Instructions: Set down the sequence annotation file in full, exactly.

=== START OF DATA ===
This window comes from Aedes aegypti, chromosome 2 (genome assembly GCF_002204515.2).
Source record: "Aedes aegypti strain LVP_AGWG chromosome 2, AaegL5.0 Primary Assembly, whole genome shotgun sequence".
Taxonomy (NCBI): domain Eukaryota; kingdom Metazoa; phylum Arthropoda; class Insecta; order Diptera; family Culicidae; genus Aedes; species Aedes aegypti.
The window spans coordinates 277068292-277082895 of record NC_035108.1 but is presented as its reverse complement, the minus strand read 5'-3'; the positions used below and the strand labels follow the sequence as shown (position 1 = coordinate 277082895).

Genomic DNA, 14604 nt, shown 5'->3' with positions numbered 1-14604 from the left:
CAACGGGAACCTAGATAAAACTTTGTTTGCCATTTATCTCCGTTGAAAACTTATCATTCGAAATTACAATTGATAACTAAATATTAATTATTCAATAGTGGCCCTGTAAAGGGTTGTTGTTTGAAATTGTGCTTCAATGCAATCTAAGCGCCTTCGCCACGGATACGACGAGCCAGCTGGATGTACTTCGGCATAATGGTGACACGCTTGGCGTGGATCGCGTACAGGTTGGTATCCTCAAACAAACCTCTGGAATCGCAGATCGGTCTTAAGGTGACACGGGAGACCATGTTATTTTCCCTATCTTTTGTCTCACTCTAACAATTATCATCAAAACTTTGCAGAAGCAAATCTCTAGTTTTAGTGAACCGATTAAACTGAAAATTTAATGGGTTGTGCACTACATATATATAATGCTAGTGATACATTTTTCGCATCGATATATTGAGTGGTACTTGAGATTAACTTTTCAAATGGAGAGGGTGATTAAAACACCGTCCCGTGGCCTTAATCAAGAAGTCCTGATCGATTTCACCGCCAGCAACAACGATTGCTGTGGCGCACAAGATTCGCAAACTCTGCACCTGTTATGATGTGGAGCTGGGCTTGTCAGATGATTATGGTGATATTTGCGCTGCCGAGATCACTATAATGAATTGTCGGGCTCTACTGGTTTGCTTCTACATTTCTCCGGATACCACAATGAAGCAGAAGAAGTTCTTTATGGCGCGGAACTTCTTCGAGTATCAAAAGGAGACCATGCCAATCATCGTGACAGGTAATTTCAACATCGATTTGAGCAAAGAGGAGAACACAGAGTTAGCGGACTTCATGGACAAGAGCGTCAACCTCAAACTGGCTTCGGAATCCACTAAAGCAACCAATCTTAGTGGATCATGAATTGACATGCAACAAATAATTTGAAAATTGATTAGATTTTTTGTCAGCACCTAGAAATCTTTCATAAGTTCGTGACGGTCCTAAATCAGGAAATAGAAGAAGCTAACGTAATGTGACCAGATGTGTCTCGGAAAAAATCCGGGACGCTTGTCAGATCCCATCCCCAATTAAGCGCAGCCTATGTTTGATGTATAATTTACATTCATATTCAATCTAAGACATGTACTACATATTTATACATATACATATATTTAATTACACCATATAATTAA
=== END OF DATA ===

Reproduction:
This window comes from Aedes aegypti, chromosome 2 (genome assembly GCF_002204515.2).
Source record: "Aedes aegypti strain LVP_AGWG chromosome 2, AaegL5.0 Primary Assembly, whole genome shotgun sequence".
Taxonomy (NCBI): domain Eukaryota; kingdom Metazoa; phylum Arthropoda; class Insecta; order Diptera; family Culicidae; genus Aedes; species Aedes aegypti.
The window spans coordinates 277068292-277082895 of record NC_035108.1 but is presented as its reverse complement, the minus strand read 5'-3'; the positions used below and the strand labels follow the sequence as shown (position 1 = coordinate 277082895).

Genomic DNA, 14604 nt, shown 5'->3' with positions numbered 1-14604 from the left:
CAACGGGAACCTAGATAAAACTTTGTTTGCCATTTATCTCCGTTGAAAACTTATCATTCGAAATTACAATTGATAACTAAATATTAATTATTCAATAGTGGCCCTGTAAAGGGTTGTTGTTTGAAATTGTGCTTCAATGCAATCTAAGCGCCTTCGCCACGGATACGACGAGCCAGCTGGATGTACTTCGGCATAATGGTGACACGCTTGGCGTGGATCGCGTACAGGTTGGTATCCTCAAACAAACCTCTGGAATCGCAGATCGGTCTTAAGGTGACACGGGAGACCATGTTATTTTCCCTATCTTTTGTCTCACTCTAACAATTATCATCAAAACTTTGCAGAAGCAAATCTCTAGTTTTAGTGAACCGATTAAACTGAAAATTTAATGGGTTGTGCACTACATATATATAATGCTAGTGATACATTTTTCGCATCGATATATTGAGTGGTACTTGAGATTAACTTTTCAAATGGAGAGGGTGATTAAAACACCGTCCCGTGGCCTTAATCAAGAAGTCCTGATCGATTTCACCGCCAGCAACAACGATTGCTGTGGCGCACAAGATTCGCAAACTCTGCACCTGTTATGATGTGGAGCTGGGCTTGTCAGATGATTATGGTGATATTTGCGCTGCCGAGATCACTATAATGAATTGTCGGGCTCTACTGGTTTGCTTCTACATTTCTCCGGATACCACAATGAAGCAGAAGAAGTTCTTTATGGCGCGGAACTTCTTCGAGTATCAAAAGGAGACCATGCCAATCATCGTGACAGGTAATTTCAACATCGATTTGAGCAAAGAGGAGAACACAGAGTTAGCGGACTTCATGGACAAGAGCGTCAACCTCAAACTGGCTTCGGAATCCACTAAAGCAACCAATCTTAGTGGATCATGAATTGACATGCAACAAATAATTTGAAAATTGATTAGATTTTTTGTCAGCACCTAGAAATCTTTCATAAGTTCGTGACGGTCCTAAATCAGGAAATAGAAGAAGCTAACGTAATGTGACCAGATGTGTCTCGGAAAAAATCCGGGACGCTTGTCAGATCCCATCCCCAATTAAGCGCAGCCTATGTTTGATGTATAATTTACATTCATATTCAATCTAAGACATGTACTACATATTTATACATATACATATATTTAATTACACCATATAATTAA